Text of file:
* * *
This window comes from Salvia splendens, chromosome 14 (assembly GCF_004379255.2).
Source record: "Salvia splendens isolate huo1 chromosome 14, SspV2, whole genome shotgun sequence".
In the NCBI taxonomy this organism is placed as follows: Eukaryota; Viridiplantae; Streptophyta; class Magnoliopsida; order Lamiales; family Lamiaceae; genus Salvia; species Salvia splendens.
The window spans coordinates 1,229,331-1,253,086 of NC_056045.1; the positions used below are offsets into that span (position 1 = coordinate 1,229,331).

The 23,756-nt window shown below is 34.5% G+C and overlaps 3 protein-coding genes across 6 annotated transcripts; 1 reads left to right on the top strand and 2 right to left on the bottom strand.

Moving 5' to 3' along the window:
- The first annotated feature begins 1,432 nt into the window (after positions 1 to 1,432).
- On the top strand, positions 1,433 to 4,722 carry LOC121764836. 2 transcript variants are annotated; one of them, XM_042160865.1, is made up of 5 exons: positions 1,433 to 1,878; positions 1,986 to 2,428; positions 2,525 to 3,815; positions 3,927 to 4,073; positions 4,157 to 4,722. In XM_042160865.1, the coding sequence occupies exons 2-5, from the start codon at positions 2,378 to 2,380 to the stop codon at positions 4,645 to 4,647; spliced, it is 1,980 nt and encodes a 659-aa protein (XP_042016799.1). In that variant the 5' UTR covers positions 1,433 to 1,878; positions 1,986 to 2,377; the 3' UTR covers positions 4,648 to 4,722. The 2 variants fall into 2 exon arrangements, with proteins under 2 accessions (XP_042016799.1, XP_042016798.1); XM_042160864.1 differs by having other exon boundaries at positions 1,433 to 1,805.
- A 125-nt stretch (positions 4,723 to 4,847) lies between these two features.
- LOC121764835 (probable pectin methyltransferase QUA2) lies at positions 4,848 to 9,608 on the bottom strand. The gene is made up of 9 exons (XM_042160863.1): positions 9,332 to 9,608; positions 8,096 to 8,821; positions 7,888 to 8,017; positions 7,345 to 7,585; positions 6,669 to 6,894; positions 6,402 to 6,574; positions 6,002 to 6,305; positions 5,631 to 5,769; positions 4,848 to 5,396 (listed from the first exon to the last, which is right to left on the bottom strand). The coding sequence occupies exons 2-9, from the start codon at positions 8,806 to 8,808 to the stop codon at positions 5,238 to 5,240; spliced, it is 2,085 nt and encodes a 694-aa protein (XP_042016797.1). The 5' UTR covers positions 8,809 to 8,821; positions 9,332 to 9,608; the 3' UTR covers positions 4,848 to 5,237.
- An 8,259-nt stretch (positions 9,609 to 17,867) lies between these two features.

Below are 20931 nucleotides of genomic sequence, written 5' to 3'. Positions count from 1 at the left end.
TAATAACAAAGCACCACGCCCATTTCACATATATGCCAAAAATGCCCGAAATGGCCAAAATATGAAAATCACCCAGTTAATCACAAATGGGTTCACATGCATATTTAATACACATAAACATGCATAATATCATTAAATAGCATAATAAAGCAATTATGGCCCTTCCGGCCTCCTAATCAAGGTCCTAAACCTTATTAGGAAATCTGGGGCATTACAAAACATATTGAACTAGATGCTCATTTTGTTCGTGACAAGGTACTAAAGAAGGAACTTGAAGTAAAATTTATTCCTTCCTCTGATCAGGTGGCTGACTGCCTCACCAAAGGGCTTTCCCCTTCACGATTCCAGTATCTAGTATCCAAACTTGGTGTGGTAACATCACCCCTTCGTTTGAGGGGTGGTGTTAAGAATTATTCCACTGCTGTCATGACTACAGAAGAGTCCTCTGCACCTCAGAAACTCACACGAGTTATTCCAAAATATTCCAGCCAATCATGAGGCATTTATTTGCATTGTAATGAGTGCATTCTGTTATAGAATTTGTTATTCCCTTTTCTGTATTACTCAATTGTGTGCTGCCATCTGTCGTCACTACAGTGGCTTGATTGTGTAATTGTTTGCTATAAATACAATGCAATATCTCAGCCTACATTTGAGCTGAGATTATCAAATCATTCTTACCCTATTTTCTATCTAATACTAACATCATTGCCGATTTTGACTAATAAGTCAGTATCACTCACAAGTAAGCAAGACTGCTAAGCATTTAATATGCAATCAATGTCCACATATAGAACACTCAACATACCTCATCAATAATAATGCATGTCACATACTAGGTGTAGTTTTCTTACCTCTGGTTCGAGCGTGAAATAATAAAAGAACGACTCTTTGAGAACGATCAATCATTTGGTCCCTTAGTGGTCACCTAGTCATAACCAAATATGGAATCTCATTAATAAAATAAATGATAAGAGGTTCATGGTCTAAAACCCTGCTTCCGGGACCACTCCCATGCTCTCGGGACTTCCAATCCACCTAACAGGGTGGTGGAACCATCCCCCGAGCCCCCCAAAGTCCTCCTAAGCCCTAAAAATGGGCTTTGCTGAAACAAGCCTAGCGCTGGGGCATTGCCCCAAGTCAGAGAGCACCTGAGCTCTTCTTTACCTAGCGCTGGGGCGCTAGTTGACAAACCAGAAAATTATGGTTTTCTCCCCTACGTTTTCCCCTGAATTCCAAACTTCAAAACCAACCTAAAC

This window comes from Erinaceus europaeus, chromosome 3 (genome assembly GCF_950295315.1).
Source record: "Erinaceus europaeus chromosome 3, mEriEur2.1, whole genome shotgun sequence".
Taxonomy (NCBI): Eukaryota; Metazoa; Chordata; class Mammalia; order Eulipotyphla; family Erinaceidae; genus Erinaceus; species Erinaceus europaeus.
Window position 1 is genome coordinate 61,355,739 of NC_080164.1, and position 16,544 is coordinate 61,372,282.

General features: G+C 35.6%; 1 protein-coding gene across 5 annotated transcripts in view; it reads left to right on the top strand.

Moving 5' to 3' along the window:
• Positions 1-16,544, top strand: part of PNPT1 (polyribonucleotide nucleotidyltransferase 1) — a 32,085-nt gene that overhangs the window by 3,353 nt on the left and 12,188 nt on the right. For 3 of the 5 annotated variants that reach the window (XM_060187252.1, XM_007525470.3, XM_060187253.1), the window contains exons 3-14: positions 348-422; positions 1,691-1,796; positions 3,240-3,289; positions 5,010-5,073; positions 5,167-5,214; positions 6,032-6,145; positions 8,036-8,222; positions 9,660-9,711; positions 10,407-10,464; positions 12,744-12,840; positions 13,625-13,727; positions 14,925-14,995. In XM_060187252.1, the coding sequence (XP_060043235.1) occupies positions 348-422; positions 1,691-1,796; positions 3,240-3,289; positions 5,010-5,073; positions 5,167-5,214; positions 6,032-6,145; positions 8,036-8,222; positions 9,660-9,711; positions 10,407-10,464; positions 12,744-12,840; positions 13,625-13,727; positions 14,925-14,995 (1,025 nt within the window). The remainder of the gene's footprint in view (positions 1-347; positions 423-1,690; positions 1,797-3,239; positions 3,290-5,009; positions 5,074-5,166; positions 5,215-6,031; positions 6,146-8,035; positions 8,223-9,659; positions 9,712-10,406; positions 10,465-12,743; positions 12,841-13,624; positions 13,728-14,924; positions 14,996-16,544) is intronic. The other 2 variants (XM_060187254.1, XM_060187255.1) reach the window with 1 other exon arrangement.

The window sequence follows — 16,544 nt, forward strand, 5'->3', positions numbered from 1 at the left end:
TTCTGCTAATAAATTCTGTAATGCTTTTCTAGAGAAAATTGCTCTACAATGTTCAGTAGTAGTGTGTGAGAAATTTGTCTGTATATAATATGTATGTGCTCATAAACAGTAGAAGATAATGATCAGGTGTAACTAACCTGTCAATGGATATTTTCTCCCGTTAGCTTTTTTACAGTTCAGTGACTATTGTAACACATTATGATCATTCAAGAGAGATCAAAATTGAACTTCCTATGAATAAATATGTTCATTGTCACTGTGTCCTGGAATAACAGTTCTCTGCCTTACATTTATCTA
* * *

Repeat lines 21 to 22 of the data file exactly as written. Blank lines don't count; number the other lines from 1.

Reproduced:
The window sequence follows — 16,544 nt, forward strand, 5'->3', positions numbered from 1 at the left end:
TTCTGCTAATAAATTCTGTAATGCTTTTCTAGAGAAAATTGCTCTACAATGTTCAGTAGTAGTGTGTGAGAAATTTGTCTGTATATAATATGTATGTGCTCATAAACAGTAGAAGATAATGATCAGGTGTAACTAACCTGTCAATGGATATTTTCTCCCGTTAGCTTTTTTACAGTTCAGTGACTATTGTAACACATTATGATCATTCAAGAGAGATCAAAATTGAACTTCCTATGAATAAATATGTTCATTGTCACTGTGTCCTGGAATAACAGTTCTCTGCCTTACATTTATCTA